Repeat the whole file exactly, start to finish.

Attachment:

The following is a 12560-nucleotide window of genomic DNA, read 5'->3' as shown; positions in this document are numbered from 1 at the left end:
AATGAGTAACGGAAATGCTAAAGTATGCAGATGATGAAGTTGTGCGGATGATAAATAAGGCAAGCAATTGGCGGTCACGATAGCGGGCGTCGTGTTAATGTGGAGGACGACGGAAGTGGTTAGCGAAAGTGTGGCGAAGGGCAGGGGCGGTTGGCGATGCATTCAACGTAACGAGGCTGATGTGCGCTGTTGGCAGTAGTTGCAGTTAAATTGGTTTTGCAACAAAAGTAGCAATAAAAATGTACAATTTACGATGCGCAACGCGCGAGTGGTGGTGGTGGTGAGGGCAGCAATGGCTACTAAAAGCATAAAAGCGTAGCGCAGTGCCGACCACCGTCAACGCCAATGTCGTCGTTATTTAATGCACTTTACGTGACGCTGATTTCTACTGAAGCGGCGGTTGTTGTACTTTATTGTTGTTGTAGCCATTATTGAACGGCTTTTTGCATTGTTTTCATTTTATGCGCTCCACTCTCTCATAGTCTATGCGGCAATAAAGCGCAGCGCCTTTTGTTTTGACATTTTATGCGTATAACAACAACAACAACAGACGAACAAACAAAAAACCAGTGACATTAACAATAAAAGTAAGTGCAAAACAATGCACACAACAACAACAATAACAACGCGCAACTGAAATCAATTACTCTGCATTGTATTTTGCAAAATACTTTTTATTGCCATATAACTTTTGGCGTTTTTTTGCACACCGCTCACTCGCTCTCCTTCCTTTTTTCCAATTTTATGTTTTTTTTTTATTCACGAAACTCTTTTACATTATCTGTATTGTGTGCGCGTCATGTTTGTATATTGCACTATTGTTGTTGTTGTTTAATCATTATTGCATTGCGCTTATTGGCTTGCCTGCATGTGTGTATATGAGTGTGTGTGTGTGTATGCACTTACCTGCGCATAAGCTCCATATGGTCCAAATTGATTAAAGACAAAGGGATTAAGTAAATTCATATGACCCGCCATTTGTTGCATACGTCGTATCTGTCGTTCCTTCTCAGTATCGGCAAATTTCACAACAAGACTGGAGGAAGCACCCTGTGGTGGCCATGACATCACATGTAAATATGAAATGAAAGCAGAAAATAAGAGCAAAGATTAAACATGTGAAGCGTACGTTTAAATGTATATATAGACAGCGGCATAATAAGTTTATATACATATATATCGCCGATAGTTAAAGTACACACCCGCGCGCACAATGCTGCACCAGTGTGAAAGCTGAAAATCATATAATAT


The following is a 12560-nucleotide window of genomic DNA, read 5'->3' as shown; positions in this document are numbered from 1 at the left end:
AATGAGTAACGGAAATGCTAAAGTATGCAGATGATGAAGTTGTGCGGATGATAAATAAGGCAAGCAATTGGCGGTCACGATAGCGGGCGTCGTGTTAATGTGGAGGACGACGGAAGTGGTTAGCGAAAGTGTGGCGAAGGGCAGGGGCGGTTGGCGATGCATTCAACGTAACGAGGCTGATGTGCGCTGTTGGCAGTAGTTGCAGTTAAATTGGTTTTGCAACAAAAGTAGCAATAAAAATGTACAATTTACGATGCGCAACGCGCGAGTGGTGGTGGTGGTGAGGGCAGCAATGGCTACTAAAAGCATAAAAGCGTAGCGCAGTGCCGACCACCGTCAACGCCAATGTCGTCGTTATTTAATGCACTTTACGTGACGCTGATTTCTACTGAAGCGGCGGTTGTTGTACTTTATTGTTGTTGTAGCCATTATTGAACGGCTTTTTGCATTGTTTTCATTTTATGCGCTCCACTCTCTCATAGTCTATGCGGCAATAAAGCGCAGCGCCTTTTGTTTTGACATTTTATGCGTATAACAACAACAACAACAGACGAACAAACAAAAAACCAGTGACATTAACAATAAAAGTAAGTGCAAAACAATGCACACAACAACAACAATAACAACGCGCAACTGAAATCAATTACTCTGCATTGTATTTTGCAAAATACTTTTTATTGCCATATAACTTTTGGCGTTTTTTTGCACACCGCTCACTCGCTCTCCTTCCTTTTTTCCAATTTTATGTTTTTTTTTTATTCACGAAACTCTTTTACATTATCTGTATTGTGTGCGCGTCATGTTTGTATATTGCACTATTGTTGTTGTTGTTTAATCATTATTGCATTGCGCTTATTGGCTTGCCTGCATGTGTGTATATGAGTGTGTGTGTGTGTATGCACTTACCTGCGCATAAGCTCCATATGGTCCAAATTGATTAAAGACAAAGGGATTAAGTAAATTCATATGACCCGCCATTTGTTGCATACGTCGTATCTGTCGTTCCTTCTCAGTATCGGCAAATTTCACAACAAGACTGGAGGAAGCACCCTGTGGTGGCCATGACATCACATGTAAATATGAAATGAAAGCAGAAAATAAGAGCAAAGATTAAACATGTGAAGCGTACGTTTAAATGTATATATAGACAGCGGCATAATAAGTTTATATACATATATATCGCCGATAGTTAAAGTACACACCCGCGCGCACAATGCTGCACCAGTGTGAAAGCTGAAAATCATATAATAT